On the first day of practice in 2013, Bechard recalls, he asked his team to “fill it,” meaning six players on each side of the court. Soucie walked right up to the net and took a spot. Two years later, she is an All-Big 12 middle blocker. Wait was the same way, Bechard says. Two years later, after biding her time as a freshman, Wait was on the floor in San Diego, serving out an Elite Eight victory over USC, picking up three crucial digs on an epic final point.
“I think they understand, ‘I got to compete each and every day and earn what I get,’ ” Bechard said.
The Jayhawks advanced to the Sweet 16 in 2013 — another program benchmark — but the most important recruiting class of Bechard’s career showed up on campus the next year. Bracing for an exodus of standouts, Kuhn felt the pressure to land a monster class. The Jayhawks struck gold in Texas, landing the 6-foot-3 Payne, who has grown into an All-American candidate, and setter Ainise Havili, who has become one of the best setters in the country. They were joined by 6-foot outside hitter Madison Rigdon, who had the match-winning kill in the fifth set against USC.
“I think we’ve got as much offensive firepower as we’ve ever had before,” Bechard says. “We feel like we have an elite setter and elite libero, so those two things always give you a chance. And we feel like we’ve got good balance in other places.”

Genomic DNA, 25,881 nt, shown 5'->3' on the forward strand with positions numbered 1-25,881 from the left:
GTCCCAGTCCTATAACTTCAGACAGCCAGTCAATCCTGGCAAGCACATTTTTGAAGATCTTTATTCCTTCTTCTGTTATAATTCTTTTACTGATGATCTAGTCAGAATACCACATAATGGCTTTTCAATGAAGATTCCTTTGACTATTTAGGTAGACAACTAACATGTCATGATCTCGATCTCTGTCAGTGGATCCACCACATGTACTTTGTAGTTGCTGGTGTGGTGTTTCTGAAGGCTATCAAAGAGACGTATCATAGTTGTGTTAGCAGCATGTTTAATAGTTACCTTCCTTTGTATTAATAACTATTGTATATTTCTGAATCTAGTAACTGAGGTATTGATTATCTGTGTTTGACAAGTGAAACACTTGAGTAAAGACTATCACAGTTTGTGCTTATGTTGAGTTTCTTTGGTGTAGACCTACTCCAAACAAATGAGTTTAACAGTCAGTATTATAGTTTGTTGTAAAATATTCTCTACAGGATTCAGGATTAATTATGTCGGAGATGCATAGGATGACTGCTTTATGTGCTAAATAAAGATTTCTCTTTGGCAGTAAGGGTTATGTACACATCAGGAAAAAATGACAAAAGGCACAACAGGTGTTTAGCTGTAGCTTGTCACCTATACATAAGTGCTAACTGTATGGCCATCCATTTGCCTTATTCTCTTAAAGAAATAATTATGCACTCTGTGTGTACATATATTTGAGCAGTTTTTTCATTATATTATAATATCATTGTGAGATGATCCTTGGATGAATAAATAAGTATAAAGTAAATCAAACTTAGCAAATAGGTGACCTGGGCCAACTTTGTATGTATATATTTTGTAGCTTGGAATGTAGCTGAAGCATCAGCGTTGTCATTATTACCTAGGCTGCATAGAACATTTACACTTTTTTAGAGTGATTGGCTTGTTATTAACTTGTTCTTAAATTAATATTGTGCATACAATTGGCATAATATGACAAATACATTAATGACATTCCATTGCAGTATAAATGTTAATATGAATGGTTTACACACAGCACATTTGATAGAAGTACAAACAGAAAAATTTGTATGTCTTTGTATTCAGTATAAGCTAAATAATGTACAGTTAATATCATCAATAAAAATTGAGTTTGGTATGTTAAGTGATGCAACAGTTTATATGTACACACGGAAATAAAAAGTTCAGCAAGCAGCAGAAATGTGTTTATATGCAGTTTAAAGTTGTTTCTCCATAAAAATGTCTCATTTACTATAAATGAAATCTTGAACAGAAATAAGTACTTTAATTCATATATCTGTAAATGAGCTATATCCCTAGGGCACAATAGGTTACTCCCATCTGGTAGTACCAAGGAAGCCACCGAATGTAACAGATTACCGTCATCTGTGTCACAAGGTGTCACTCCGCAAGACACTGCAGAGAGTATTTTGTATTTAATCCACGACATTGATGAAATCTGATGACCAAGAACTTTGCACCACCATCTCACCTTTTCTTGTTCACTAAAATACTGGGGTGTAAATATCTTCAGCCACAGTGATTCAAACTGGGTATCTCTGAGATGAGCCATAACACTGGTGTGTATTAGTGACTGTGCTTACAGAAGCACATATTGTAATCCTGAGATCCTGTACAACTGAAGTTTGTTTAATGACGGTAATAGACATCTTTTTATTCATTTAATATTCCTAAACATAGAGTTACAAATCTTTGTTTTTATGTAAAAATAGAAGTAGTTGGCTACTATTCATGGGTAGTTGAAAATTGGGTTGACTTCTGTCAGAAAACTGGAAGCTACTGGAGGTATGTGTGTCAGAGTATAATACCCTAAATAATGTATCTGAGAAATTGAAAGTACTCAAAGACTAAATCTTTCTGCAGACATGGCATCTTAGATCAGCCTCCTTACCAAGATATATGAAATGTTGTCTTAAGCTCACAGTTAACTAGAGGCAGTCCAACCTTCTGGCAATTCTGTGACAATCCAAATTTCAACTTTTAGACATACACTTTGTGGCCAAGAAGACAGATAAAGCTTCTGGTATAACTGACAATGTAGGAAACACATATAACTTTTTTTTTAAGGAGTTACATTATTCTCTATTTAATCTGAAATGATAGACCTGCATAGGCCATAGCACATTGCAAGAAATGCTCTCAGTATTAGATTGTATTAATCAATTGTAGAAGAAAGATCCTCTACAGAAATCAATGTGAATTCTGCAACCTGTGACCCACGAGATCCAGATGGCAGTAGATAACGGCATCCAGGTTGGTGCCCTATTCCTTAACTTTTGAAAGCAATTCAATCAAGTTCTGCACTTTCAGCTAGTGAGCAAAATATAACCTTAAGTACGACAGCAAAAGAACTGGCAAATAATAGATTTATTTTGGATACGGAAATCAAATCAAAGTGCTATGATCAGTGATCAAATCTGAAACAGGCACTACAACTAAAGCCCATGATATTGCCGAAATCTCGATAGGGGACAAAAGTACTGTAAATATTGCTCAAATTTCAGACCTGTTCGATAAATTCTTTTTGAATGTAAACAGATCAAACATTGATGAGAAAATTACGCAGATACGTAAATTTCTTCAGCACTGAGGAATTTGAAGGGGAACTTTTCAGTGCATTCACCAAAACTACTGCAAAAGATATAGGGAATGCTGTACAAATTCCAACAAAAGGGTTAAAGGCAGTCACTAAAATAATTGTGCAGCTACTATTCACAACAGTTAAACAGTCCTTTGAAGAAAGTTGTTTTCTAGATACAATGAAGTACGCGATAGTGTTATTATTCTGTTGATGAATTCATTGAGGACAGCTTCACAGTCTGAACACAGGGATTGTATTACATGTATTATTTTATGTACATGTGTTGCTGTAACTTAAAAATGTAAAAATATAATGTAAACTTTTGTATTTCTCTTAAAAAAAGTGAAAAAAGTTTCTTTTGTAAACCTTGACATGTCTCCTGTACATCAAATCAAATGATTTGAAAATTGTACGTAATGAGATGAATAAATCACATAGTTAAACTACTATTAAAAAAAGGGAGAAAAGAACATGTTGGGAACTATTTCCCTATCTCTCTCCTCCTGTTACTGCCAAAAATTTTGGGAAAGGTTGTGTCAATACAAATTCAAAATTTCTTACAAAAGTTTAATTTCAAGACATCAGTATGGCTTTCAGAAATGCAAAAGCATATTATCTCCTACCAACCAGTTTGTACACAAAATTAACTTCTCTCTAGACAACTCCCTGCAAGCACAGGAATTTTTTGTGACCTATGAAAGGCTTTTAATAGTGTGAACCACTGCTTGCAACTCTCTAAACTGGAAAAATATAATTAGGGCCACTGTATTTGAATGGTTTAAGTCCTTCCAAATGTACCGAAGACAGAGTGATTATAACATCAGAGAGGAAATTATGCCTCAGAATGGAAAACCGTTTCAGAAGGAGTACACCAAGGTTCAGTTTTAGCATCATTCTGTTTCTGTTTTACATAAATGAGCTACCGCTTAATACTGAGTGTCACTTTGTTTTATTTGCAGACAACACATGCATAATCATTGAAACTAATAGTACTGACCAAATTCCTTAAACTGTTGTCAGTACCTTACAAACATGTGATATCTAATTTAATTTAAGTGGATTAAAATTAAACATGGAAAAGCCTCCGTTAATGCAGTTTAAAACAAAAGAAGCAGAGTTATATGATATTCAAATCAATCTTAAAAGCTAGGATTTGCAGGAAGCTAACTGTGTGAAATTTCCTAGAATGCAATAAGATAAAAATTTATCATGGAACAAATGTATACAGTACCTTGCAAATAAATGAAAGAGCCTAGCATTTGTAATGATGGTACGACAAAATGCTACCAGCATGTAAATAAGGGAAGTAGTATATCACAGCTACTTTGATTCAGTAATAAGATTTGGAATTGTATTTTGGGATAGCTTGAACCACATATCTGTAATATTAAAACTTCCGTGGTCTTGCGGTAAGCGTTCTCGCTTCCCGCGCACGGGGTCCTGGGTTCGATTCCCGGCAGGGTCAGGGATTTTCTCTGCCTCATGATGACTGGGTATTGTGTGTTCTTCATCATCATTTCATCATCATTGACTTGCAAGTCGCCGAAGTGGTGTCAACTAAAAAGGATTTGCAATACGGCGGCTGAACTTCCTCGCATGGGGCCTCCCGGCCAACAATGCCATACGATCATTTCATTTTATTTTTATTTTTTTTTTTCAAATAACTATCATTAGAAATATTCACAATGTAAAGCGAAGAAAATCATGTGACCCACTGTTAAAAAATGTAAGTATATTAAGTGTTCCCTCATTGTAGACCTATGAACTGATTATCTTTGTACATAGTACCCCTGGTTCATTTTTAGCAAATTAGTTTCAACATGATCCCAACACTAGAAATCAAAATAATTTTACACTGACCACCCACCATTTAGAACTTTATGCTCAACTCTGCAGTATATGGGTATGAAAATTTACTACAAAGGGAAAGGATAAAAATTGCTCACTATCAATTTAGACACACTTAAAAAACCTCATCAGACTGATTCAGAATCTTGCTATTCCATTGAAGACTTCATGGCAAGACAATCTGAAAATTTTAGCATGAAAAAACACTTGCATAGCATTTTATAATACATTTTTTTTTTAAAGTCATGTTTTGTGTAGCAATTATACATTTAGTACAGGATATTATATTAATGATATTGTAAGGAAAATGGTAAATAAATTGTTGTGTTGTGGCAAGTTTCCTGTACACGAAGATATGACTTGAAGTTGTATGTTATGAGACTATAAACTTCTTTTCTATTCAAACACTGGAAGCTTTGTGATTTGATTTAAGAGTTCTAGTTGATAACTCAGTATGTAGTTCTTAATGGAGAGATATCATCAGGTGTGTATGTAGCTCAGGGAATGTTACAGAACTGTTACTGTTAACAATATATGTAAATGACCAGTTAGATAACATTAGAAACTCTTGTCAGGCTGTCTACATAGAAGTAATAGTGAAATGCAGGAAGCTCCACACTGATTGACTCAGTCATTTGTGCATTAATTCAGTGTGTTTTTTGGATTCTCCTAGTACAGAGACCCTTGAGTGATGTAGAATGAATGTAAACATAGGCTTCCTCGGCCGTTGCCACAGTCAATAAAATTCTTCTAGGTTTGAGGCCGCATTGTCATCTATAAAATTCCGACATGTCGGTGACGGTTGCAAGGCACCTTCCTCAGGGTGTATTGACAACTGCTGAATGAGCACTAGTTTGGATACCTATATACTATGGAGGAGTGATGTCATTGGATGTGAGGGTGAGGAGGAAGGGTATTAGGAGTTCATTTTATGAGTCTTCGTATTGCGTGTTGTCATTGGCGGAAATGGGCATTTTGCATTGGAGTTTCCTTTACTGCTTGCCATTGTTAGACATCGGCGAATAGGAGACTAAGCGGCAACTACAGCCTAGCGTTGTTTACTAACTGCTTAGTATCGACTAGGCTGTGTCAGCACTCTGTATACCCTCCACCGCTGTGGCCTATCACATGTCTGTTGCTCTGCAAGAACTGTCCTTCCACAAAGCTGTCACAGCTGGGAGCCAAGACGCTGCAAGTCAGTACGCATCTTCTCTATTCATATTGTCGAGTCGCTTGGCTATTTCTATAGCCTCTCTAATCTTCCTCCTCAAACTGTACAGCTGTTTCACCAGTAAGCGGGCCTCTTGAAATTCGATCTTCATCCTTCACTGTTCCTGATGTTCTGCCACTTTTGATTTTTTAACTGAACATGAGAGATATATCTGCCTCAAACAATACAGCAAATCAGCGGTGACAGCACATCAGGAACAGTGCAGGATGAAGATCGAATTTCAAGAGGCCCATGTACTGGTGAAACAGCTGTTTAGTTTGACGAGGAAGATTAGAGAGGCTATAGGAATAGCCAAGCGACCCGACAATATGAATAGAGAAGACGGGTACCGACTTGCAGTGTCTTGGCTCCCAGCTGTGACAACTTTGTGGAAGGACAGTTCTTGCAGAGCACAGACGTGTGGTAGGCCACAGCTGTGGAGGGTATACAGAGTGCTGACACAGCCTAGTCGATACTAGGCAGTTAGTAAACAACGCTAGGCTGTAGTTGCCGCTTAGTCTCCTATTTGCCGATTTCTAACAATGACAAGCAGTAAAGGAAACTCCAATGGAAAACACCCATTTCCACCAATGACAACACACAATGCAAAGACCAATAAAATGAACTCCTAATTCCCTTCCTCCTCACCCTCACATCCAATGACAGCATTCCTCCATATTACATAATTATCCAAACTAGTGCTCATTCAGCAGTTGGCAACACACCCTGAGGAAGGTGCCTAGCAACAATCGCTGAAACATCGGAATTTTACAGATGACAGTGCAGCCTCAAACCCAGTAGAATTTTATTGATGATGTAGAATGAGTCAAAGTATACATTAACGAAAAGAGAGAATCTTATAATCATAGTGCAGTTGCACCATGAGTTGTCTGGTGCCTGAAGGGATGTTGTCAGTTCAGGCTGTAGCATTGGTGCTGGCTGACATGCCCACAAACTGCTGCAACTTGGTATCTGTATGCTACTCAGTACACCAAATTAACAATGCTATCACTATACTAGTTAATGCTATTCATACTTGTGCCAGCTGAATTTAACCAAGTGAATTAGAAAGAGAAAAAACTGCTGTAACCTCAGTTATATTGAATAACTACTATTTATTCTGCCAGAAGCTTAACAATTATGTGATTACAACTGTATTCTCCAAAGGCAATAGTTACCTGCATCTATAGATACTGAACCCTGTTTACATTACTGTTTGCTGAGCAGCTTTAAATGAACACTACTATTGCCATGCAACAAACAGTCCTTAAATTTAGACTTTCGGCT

That balance begins with senior Tiana Dockery, who is playing in her fourth NCAA Tournament, and defensive specialist Anna Church, a transfer from Saint Louis University who graduated from Bishop Miege. If you ask Kansas’ players the secret behind the success, you will hear them say words such as “family” and “chemistry” and other elements that are hard to quantify. Payne says she took a recruiting visit to Texas, but when she came to Kansas and felt the family atmosphere, she was hooked. Kuhn, the fifth-year assistant, talks about the daily meetings she has in the office with Bechard and Chamberlain.
Sometimes, Kuhn says, they will last for more than an hour, the coaches just chatting and planning practices. That doesn’t happen everywhere, she says.
But there is another thing you hear from the players, something that has changed in the last couple of years. When most signed to play at Kansas, a Final Four didn’t seem like a sincere possibility. The Final Four was a place for programs such as Nebraska, Penn State and Stanford. The Jayhawks just wanted to find a spot in the upper half of the Big 12.
“I don’t want to say it didn’t seem possible,” Wait said. “But it definitely seemed out there. Kansas was good. But we didn’t know if this was in the future.”
These days, of course, nobody is doubting Kansas volleyball, least of all the players. At 8:30 p.m. Thursday, the Jayhawks will face Nebraska in Omaha, Neb., with a spot in the national championship on the line.
In some ways, the breakthrough took years. In other ways, it is ahead of schedule. But standing inside a gym in Lawrence, Kuhn says she saw this day coming. This is why she wanted to work under Bechard five years ago. This is why she made those promises to recruits’ parents, including Kandi Payne.
The Jayhawks just needed some time.